Carrion Jonathan Rose
Warning: Lots and lots of gore and violence
I know I warned you about gore, but I feel the warning wasn’t quite enough. I had to skip over parts of this story due to the gore, and a lot of the scenes left me feeling nauseated.
So now that I’ve doubly warned you (this book really does warrant it), let’s get to the actual review.
In Carrion, we read the story from a unique perspective. It’s told from the perspective of a monster that I can only describe as a zombie, even though he’s never named as such. He’s driven by hunger, ignores pain, cannot understand the human language but he knows the names of things and he learns. But he’s more animal than man in this knowledge.
The interesting thing is, he’s not the only character I’d classify as a monster. There are flies and rats that have been exposed and therefore infected by the same contagion and are ravenous in their hunger, attacking both the living and dead. There’s also the character the monster refers to as “the hero”. I can’t say more about these characters without spoiling the novella, but some of the acts perpetrated against others definitely put other characters in the monster category, perhaps even more so than “the monster” because they’re willingly doing these while “the monster” is acting on instinct.
We also meet the monster’s victims, who all meet their gruesome deaths in different manners, and some of which could also be considered monsters. (I had to skip one scene entirely once I knew what was going to happen because of this).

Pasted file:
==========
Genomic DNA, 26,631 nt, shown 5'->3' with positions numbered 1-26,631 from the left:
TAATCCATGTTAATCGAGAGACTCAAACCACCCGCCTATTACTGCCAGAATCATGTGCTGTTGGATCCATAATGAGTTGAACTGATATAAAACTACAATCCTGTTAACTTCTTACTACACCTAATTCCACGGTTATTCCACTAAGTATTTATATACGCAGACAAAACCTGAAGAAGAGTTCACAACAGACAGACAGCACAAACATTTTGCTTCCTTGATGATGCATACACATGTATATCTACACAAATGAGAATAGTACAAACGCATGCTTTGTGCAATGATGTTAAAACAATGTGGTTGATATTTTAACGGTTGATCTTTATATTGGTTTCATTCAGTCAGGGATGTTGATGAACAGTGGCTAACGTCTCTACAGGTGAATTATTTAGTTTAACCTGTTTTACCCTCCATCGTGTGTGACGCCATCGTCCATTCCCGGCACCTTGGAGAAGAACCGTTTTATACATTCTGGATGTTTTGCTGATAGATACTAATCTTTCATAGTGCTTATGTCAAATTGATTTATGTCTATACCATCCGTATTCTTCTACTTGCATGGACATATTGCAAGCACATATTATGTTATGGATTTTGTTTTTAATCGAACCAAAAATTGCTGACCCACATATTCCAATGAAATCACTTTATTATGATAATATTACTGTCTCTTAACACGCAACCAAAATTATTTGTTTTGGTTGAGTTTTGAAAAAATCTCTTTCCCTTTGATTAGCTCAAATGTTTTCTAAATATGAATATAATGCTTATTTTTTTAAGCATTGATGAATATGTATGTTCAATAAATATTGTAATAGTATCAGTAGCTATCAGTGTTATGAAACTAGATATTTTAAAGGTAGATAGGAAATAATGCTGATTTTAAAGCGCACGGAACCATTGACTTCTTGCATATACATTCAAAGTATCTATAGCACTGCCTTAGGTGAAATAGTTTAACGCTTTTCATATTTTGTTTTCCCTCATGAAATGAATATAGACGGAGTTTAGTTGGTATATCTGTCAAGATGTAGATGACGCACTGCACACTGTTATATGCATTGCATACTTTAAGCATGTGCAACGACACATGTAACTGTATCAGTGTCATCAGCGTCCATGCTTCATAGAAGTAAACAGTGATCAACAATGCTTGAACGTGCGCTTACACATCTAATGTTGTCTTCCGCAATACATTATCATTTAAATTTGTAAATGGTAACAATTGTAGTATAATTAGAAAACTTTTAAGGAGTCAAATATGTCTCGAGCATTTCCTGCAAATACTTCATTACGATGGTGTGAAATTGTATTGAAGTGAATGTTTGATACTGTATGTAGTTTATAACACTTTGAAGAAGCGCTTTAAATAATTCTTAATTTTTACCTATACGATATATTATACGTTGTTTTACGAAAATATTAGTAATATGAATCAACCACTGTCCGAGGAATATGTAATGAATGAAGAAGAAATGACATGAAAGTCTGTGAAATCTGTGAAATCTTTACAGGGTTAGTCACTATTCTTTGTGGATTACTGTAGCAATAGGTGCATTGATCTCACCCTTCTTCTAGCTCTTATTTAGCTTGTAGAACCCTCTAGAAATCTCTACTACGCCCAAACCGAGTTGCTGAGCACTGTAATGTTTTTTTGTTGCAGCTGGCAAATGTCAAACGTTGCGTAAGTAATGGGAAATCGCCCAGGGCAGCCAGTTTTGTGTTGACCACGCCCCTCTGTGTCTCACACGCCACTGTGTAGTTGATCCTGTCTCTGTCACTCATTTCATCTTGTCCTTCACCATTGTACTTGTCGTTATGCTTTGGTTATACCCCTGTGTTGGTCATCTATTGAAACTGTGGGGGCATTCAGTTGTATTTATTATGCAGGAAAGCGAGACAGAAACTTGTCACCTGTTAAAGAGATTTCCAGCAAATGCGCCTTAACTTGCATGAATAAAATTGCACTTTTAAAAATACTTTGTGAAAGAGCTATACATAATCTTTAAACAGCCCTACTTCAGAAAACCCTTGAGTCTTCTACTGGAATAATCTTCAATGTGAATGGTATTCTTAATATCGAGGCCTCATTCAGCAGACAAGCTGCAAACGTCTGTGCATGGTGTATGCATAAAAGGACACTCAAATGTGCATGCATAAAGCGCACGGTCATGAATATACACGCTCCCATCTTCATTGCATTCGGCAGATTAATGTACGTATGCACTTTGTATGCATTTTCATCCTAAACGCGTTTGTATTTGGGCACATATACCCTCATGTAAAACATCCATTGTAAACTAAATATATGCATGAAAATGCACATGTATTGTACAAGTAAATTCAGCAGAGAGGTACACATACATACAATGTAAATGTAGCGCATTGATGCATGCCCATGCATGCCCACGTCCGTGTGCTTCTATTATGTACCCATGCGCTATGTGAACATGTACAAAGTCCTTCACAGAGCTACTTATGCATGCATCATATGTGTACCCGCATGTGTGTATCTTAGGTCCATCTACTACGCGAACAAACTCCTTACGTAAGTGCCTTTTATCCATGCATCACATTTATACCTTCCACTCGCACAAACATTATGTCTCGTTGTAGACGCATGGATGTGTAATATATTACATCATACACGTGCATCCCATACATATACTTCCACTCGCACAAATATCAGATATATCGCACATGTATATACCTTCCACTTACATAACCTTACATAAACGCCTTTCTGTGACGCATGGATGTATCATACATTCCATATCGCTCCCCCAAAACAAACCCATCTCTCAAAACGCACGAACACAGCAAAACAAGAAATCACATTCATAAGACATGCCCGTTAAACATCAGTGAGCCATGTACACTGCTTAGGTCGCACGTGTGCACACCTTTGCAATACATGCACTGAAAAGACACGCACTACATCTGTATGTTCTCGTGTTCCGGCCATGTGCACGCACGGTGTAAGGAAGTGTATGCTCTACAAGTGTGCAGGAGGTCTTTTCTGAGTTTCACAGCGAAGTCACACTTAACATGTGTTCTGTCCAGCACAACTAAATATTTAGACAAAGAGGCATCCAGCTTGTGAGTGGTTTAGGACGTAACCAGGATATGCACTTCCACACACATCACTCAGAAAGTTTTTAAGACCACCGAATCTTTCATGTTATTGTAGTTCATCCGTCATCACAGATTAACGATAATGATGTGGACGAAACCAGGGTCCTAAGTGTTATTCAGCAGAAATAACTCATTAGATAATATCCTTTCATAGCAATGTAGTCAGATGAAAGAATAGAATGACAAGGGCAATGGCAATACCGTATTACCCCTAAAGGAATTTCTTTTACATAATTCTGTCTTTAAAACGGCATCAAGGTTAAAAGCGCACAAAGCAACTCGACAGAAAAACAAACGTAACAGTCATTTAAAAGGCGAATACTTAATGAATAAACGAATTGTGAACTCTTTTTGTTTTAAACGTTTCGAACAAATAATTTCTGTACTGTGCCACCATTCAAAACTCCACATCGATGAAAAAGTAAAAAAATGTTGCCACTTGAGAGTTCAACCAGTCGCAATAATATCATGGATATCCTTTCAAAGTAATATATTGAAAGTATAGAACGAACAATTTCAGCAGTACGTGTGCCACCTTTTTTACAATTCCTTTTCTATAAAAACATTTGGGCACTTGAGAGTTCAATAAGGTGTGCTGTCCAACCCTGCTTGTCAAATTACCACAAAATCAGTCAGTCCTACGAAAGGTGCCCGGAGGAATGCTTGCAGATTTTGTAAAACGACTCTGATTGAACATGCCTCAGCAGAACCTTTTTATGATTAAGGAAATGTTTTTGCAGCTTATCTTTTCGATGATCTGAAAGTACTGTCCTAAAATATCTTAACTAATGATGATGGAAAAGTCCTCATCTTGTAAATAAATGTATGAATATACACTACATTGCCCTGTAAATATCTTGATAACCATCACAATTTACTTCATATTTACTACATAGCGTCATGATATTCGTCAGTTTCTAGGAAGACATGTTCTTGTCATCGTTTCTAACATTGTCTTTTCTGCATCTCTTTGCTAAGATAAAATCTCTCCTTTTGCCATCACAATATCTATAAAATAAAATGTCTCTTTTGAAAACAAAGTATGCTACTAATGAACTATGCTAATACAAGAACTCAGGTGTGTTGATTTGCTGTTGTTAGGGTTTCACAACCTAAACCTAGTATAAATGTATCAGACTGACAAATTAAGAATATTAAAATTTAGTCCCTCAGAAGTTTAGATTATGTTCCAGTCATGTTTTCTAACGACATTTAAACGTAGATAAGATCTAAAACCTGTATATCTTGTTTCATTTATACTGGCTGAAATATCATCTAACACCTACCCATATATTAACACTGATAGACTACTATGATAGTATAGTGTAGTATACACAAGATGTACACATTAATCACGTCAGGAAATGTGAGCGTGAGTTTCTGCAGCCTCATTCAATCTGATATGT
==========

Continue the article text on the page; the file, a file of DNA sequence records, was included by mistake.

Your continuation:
But this novella is not just gore and violence. It’s well planned and the encounters are thought out and much deeper than the average zombie book. The writing, while wordy at times, uses a diverse vocabulary to paint vivid images. There are also a few sketches thrown in throughout the story to emphasize certain points, which I also thought were really good.
Overall, this novella isn’t my preferred genre, but the writing was actually good and I enjoyed the monster’s journey. If you enjoy gore, violence, and philosophy, this book is for you.
My Rating: 4.5/5
If you’re interested in this book, it’s available on Amazon for $.99 or free for KU subscribers.
Thanks for reading!